All related (7)
Priya Ramamurthi
Head of Product Marketing, Platform, OktaNovember 10
Generally speaking, partner marketing influences sales pipeline and revenue. Not different from product marketing in this aspect. With each partner, there should be specific quarterly and annual goals to influence this. Details related to conversion rate based on campaigns planned make these goals operational. There can often be additional goals based on MDF funds given out for specific launches.
Alexandra Sasha Blumenfeld
Product Marketing Lead, Enterprise, SentryMarch 25
I typically see the partner marketing team tracked on pipeline numbers and opportunities. That said, I think it depends on your partner marketing strategy and your marketing/BD team goals as well. Ideally, we try to balance activities that will influence in-quarter impact where we will see an immediate impact on pipeline (eg digital events, gated content) with activities that are more strategic/longer-term that will see an outsized impact a few quarters (or years) out. eg working with larger partners where you have to establish the foundation, build relationships, build strategic product ...
Harsha Kalapala
Vice President, Product Marketing, AlertMedia | Formerly TrustRadius, Levelset, WalmartDecember 14
There are typically strategic outcomes and tactical outcomes to partnerships. Partnership GTM leaders should be goaled on the tactical outcomes, but also incentivized to drive strategic outcomes that may be harder to predict and measure. These are some of the KPIs I've worked with –  Tactical KPIs: * Pipeline driven - Number of inquiries, New opportunities created, Expansion opportunities created, In count and in dollars driven * Revenue impact - Closed won opportunities - new business or expansion (this may be long-term, depending on the length of the sales cycle) * Adoption of ...
Andy Yen
Senior Manager, Strategic Technology Alliances Marketing, ServiceNow
Honestly, having worked in both product and partner marketing, I don't think product marketing teams focus enough on partnerships. Product strategy to me is simple, it involves three components: "build, partner, buy". Based on my own experience, product marketing teams are great at executing the "build" aspect of the strategy - new product launches and adoption of new features. However, as companies and products mature, features in new releases become more incremental, so it's important to tell a broader story around your ecosystem. Most product marketing orgs will dedicate a specific role ...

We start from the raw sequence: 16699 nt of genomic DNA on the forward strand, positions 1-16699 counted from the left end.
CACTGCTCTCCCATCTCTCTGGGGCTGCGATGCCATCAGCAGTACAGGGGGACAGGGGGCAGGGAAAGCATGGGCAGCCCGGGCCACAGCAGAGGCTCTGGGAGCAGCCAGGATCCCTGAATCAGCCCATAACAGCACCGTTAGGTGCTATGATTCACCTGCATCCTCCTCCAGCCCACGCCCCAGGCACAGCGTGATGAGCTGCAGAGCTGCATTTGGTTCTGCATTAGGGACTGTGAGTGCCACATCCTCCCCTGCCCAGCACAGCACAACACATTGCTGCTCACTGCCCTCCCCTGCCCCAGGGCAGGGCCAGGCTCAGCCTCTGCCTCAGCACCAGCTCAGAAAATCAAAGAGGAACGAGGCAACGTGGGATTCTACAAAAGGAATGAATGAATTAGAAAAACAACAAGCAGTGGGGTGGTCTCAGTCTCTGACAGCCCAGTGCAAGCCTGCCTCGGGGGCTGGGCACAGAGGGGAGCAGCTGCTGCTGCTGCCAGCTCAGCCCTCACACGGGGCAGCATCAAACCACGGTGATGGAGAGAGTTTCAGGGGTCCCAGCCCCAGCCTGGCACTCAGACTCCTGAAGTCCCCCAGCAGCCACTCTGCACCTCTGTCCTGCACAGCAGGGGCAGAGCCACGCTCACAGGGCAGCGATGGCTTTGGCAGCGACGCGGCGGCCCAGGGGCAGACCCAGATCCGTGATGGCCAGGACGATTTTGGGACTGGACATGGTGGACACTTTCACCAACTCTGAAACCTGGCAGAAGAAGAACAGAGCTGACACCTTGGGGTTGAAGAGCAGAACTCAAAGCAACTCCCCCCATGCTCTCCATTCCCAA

Harsha Kalapala
Vice President, Product Marketing, AlertMedia | Formerly TrustRadius, Levelset, Walmart
When starting out, partner PMM work should be an experiment run under core product marketing. The fundamental principles are all the same. What changes in the environment in which you operate, your audience mix, and the non-traditional opportunities you can uncover to get creative in your GTM? Once you see traction and results with the experiments, and the product team is producing a roadmap of new partnerships, it is time to spin off a dedicated partner marketing function to stay ahead of the game. In many instances, the product team leads the calendar on partnerships, and companies are ca...
Priya Ramamurthi
Head of Product Marketing, Platform, Okta
If partnerships are a focus for the organization, partner PMM as a dedicated team is crucial. Within the team, there can be individuals supporting for technology partnerships, cloud alliances and traditional SIs, LSPs & resellers. Depending on the organization and the existing and planned partnerships, the number to support each one could differ. In addition to the typical partner marketing, there can be additional resources geared towards technical marketing.
Alexandra Sasha Blumenfeld
Product Marketing Lead, Enterprise, Sentry
The way that I have done this in the past is by showing repeatable impact to our bottom line. First, I recommend setting up a process to ensure you are diligent in reporting and have accurate attribution in place. Then you can start testing out the different levers as you look for repeatable pipeline impact. I suggest working closely with your cross-functional counterparts such as BD, product, and sales to ensure you are all working on the same initiatives to see an outsized impact.